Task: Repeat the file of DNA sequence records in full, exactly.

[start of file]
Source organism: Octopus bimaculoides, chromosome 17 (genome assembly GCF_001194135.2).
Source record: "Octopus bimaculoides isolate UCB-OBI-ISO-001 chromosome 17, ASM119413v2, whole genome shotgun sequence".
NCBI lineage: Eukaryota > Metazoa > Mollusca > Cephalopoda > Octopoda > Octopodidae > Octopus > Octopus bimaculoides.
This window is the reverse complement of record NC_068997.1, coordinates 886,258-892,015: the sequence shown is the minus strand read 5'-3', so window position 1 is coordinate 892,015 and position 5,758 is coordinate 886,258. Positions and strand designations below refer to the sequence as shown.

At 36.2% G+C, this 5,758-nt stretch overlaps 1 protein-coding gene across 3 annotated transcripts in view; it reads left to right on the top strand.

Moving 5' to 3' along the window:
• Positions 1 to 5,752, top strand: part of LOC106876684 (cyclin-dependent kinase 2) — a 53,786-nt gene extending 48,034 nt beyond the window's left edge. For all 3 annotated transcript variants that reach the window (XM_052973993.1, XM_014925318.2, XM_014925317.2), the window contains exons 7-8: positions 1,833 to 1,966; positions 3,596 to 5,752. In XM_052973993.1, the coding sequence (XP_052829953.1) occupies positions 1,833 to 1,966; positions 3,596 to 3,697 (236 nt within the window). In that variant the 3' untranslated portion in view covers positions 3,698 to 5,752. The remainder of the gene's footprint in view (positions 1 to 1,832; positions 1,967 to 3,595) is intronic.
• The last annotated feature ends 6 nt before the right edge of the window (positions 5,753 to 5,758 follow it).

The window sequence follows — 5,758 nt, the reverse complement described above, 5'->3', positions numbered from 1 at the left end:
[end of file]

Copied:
Source organism: Octopus bimaculoides, chromosome 17 (genome assembly GCF_001194135.2).
Source record: "Octopus bimaculoides isolate UCB-OBI-ISO-001 chromosome 17, ASM119413v2, whole genome shotgun sequence".
NCBI lineage: Eukaryota > Metazoa > Mollusca > Cephalopoda > Octopoda > Octopodidae > Octopus > Octopus bimaculoides.
This window is the reverse complement of record NC_068997.1, coordinates 886,258-892,015: the sequence shown is the minus strand read 5'-3', so window position 1 is coordinate 892,015 and position 5,758 is coordinate 886,258. Positions and strand designations below refer to the sequence as shown.

At 36.2% G+C, this 5,758-nt stretch overlaps 1 protein-coding gene across 3 annotated transcripts in view; it reads left to right on the top strand.

Moving 5' to 3' along the window:
• Positions 1 to 5,752, top strand: part of LOC106876684 (cyclin-dependent kinase 2) — a 53,786-nt gene extending 48,034 nt beyond the window's left edge. For all 3 annotated transcript variants that reach the window (XM_052973993.1, XM_014925318.2, XM_014925317.2), the window contains exons 7-8: positions 1,833 to 1,966; positions 3,596 to 5,752. In XM_052973993.1, the coding sequence (XP_052829953.1) occupies positions 1,833 to 1,966; positions 3,596 to 3,697 (236 nt within the window). In that variant the 3' untranslated portion in view covers positions 3,698 to 5,752. The remainder of the gene's footprint in view (positions 1 to 1,832; positions 1,967 to 3,595) is intronic.
• The last annotated feature ends 6 nt before the right edge of the window (positions 5,753 to 5,758 follow it).

The window sequence follows — 5,758 nt, the reverse complement described above, 5'->3', positions numbered from 1 at the left end: